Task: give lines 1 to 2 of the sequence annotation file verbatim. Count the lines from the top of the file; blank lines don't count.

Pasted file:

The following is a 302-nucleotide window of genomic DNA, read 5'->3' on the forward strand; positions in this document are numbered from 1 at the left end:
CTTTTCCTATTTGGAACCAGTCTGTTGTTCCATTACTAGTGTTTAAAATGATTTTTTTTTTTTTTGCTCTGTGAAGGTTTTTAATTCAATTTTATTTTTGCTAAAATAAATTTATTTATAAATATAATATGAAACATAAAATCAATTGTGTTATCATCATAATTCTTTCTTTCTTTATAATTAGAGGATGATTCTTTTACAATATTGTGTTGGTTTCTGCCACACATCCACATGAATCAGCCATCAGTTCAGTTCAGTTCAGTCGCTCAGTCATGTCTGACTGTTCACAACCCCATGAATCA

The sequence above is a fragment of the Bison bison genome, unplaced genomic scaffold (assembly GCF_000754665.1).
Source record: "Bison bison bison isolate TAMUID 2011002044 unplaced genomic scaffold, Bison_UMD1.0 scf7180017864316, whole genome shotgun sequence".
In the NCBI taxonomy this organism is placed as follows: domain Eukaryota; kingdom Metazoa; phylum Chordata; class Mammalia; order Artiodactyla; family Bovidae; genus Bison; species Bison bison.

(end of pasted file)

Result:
The following is a 302-nucleotide window of genomic DNA, read 5'->3' on the forward strand; positions in this document are numbered from 1 at the left end:
CTTTTCCTATTTGGAACCAGTCTGTTGTTCCATTACTAGTGTTTAAAATGATTTTTTTTTTTTTTGCTCTGTGAAGGTTTTTAATTCAATTTTATTTTTGCTAAAATAAATTTATTTATAAATATAATATGAAACATAAAATCAATTGTGTTATCATCATAATTCTTTCTTTCTTTATAATTAGAGGATGATTCTTTTACAATATTGTGTTGGTTTCTGCCACACATCCACATGAATCAGCCATCAGTTCAGTTCAGTTCAGTCGCTCAGTCATGTCTGACTGTTCACAACCCCATGAATCA